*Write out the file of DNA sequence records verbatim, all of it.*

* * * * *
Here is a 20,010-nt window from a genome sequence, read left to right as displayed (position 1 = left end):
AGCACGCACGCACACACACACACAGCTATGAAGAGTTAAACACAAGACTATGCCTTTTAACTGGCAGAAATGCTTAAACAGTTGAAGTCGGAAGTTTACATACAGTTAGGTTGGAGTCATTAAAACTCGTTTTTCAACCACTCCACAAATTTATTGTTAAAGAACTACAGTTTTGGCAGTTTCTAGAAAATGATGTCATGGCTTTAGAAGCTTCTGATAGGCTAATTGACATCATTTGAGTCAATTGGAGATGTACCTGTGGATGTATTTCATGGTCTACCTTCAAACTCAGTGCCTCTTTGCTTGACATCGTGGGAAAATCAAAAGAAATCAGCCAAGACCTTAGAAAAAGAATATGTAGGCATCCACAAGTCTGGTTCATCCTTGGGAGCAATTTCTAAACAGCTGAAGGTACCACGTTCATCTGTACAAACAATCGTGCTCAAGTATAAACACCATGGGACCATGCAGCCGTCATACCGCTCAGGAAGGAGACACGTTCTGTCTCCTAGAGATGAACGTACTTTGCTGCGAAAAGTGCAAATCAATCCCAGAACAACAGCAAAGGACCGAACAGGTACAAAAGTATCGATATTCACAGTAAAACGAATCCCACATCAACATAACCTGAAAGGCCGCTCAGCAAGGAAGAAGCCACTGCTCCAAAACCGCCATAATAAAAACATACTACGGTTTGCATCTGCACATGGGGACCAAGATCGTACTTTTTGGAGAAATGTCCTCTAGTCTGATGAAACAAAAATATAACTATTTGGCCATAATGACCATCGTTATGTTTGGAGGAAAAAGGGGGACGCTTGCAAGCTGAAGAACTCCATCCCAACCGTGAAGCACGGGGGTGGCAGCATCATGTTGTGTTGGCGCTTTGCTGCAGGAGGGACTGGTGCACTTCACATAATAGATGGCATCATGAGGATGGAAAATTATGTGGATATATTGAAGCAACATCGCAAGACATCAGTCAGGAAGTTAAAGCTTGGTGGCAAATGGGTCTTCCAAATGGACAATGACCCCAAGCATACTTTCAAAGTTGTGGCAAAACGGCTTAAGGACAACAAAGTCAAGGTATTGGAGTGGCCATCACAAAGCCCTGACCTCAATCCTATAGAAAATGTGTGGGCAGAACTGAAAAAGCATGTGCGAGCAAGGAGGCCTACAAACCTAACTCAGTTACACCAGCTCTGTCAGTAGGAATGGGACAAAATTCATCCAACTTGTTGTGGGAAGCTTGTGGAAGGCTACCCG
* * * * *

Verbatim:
Here is a 20,010-nt window from a genome sequence, read left to right as displayed (position 1 = left end):
AGCACGCACGCACACACACACACAGCTATGAAGAGTTAAACACAAGACTATGCCTTTTAACTGGCAGAAATGCTTAAACAGTTGAAGTCGGAAGTTTACATACAGTTAGGTTGGAGTCATTAAAACTCGTTTTTCAACCACTCCACAAATTTATTGTTAAAGAACTACAGTTTTGGCAGTTTCTAGAAAATGATGTCATGGCTTTAGAAGCTTCTGATAGGCTAATTGACATCATTTGAGTCAATTGGAGATGTACCTGTGGATGTATTTCATGGTCTACCTTCAAACTCAGTGCCTCTTTGCTTGACATCGTGGGAAAATCAAAAGAAATCAGCCAAGACCTTAGAAAAAGAATATGTAGGCATCCACAAGTCTGGTTCATCCTTGGGAGCAATTTCTAAACAGCTGAAGGTACCACGTTCATCTGTACAAACAATCGTGCTCAAGTATAAACACCATGGGACCATGCAGCCGTCATACCGCTCAGGAAGGAGACACGTTCTGTCTCCTAGAGATGAACGTACTTTGCTGCGAAAAGTGCAAATCAATCCCAGAACAACAGCAAAGGACCGAACAGGTACAAAAGTATCGATATTCACAGTAAAACGAATCCCACATCAACATAACCTGAAAGGCCGCTCAGCAAGGAAGAAGCCACTGCTCCAAAACCGCCATAATAAAAACATACTACGGTTTGCATCTGCACATGGGGACCAAGATCGTACTTTTTGGAGAAATGTCCTCTAGTCTGATGAAACAAAAATATAACTATTTGGCCATAATGACCATCGTTATGTTTGGAGGAAAAAGGGGGACGCTTGCAAGCTGAAGAACTCCATCCCAACCGTGAAGCACGGGGGTGGCAGCATCATGTTGTGTTGGCGCTTTGCTGCAGGAGGGACTGGTGCACTTCACATAATAGATGGCATCATGAGGATGGAAAATTATGTGGATATATTGAAGCAACATCGCAAGACATCAGTCAGGAAGTTAAAGCTTGGTGGCAAATGGGTCTTCCAAATGGACAATGACCCCAAGCATACTTTCAAAGTTGTGGCAAAACGGCTTAAGGACAACAAAGTCAAGGTATTGGAGTGGCCATCACAAAGCCCTGACCTCAATCCTATAGAAAATGTGTGGGCAGAACTGAAAAAGCATGTGCGAGCAAGGAGGCCTACAAACCTAACTCAGTTACACCAGCTCTGTCAGTAGGAATGGGACAAAATTCATCCAACTTGTTGTGGGAAGCTTGTGGAAGGCTACCCG